THE SANTA CLARA
April 10, 2014
After drawing 2-2 in its international friendly last week against archrival Mexico, the United States Men’s National Team still has a lot to work on prior to the 2014 FIFA World Cup.
The Americans had a favorable 2-0 lead in the first half, but proved unworthy of maintaining the advantage. The United States owned the first 45 minutes of play. Toronto FC’s Michael Bradley blasted in a header following a corner kick in the beginning stages of the match. Shortly thereafter, the San Jose Earthquake’s Chris Wondolowski increased the lead with a goal in the 28th minute.
The match seemed promising for the United States. They dominated the Mexican side both in terms of ball possession and overall skill. Their passing and play creation looked solid thanks to Bradley’s play.
The American midfielder had a stellar first half. Not only was he able to score, but he also created dangerous offensive opportunities while maintaining a defensive edge. From top to bottom, the team looked compact and potent. Clint Dempsey added heavily to the attack while Omar Gonzalez and Matt Besler looked formidable in defense. Jurgen Klinsmann and company walked into the locker room at halftime with their heads high.
However, they did not come prepared for a response from “El Tri.”
Mexican defender Rafa Marquez put his side on the board, scoring off a corner kick in the 49th minute. Alan Pulido was the man in charge of scoring the equalizer in the 67th minute, tapping in a shot that careened off the post.
The Mexican side seized control of the momentum, but the Americans reacted with a better defensive scheme to keep the score level.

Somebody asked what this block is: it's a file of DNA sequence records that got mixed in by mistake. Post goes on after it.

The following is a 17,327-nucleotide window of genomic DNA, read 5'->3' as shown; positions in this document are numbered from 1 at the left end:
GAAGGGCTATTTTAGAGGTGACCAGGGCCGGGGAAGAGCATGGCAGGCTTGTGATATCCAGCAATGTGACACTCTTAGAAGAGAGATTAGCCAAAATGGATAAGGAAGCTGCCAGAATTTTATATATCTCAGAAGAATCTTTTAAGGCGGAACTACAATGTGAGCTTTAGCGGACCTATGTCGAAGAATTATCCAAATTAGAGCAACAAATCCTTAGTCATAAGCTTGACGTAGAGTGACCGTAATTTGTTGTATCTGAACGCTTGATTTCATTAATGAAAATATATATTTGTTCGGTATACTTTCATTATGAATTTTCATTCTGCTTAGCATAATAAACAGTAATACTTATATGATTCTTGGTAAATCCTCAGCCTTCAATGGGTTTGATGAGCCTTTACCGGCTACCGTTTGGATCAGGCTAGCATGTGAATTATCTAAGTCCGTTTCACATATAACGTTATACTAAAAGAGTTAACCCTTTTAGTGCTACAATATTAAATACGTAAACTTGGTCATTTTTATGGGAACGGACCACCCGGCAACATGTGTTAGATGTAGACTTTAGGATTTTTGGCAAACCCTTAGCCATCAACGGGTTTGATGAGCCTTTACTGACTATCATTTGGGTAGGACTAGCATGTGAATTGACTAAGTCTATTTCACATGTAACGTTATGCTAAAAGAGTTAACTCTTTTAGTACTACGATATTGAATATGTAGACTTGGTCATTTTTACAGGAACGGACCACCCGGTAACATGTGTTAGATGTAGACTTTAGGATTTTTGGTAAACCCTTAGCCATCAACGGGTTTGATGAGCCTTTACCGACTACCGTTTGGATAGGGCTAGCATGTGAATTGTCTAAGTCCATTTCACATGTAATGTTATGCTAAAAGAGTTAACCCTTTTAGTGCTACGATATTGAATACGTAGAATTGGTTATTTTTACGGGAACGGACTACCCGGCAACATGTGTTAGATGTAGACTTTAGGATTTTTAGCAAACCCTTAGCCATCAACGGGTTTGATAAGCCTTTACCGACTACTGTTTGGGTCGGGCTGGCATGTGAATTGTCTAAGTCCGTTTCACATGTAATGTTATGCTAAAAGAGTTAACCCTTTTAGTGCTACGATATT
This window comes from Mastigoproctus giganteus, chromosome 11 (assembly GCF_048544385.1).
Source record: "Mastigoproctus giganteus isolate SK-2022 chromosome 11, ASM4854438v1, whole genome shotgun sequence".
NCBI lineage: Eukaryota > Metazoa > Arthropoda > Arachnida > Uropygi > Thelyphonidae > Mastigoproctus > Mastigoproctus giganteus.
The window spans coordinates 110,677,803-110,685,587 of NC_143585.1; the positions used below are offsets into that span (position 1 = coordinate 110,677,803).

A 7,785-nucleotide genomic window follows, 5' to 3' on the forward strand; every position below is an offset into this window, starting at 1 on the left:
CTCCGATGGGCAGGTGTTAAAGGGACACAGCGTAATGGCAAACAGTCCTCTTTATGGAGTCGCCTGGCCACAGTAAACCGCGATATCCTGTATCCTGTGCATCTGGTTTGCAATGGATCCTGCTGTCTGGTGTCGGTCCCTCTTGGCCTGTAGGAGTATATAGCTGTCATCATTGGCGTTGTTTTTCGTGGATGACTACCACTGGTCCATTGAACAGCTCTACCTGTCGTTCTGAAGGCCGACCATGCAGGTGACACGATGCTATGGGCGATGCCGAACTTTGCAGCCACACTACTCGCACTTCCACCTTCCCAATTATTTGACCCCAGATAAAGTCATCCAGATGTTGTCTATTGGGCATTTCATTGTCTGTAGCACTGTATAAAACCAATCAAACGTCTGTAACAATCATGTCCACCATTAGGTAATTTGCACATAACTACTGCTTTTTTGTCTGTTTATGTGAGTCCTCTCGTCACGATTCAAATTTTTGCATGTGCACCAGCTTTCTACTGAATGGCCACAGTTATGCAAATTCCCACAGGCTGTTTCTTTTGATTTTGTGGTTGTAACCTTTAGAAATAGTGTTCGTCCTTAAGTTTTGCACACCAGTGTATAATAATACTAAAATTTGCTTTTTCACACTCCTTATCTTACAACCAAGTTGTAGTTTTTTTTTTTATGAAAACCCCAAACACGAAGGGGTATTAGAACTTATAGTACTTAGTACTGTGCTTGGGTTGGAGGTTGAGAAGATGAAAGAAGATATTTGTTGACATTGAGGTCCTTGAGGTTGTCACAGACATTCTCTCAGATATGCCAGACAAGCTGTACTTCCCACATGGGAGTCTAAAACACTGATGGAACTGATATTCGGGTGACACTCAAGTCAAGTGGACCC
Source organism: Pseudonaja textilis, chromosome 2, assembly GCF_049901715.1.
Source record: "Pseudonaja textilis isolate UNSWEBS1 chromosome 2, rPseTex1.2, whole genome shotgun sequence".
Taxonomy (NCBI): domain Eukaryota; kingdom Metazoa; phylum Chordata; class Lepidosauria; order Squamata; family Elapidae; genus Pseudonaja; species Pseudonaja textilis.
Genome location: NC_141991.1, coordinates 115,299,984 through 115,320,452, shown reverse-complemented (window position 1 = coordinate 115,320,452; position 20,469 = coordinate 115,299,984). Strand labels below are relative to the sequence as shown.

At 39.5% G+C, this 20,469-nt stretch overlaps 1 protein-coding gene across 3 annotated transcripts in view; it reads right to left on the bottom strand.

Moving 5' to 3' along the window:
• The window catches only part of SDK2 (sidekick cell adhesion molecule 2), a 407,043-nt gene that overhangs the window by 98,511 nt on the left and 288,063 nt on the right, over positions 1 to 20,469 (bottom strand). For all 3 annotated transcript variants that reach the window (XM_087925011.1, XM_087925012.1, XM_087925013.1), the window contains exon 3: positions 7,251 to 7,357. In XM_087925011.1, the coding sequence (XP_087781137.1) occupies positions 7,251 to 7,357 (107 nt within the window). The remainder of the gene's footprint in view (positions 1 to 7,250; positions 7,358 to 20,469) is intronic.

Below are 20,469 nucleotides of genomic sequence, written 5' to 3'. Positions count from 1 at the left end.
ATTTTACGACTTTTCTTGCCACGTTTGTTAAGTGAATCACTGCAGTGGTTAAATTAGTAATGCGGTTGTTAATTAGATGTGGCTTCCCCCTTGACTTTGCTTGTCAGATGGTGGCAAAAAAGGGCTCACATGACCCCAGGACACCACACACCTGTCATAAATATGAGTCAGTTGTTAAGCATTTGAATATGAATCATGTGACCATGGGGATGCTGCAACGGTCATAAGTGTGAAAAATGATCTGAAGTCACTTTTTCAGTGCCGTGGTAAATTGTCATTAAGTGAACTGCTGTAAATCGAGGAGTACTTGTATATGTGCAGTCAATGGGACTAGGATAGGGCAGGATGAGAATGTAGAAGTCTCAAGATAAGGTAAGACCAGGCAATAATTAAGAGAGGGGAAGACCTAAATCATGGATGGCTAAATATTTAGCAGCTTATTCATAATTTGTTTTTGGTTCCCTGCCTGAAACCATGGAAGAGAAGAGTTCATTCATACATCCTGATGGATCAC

United States fans’ hearts raced when forward Eddie Johnson netted the ball in the 85th minute. The celebrating crowd grew frustrated after realizing that the referee had nullified the goal because of an offside violation. Replays from different angles showed otherwise. But the match ended without a clear victor.
The U.S. played well in the first half of action and seemed to have a promising start going into the second. But they were unable to retain it. This lack of coherency and consistency is important to work on, especially with the World Cup being right around the corner.
Once in Brazil, the Americans will be situated in the so-called “Group of Death,” forced to play against challenging opponents in Germany, Portugal and Ghana. If they are to be one of the two teams that advances out of the group and into the next round, Klinsmann’s squad must fix defensive and consistency issues that were prevalent in the recent friendly. That is the only way they will be able to make a serious run.
Ivan Munoz is a junior political science and English double major.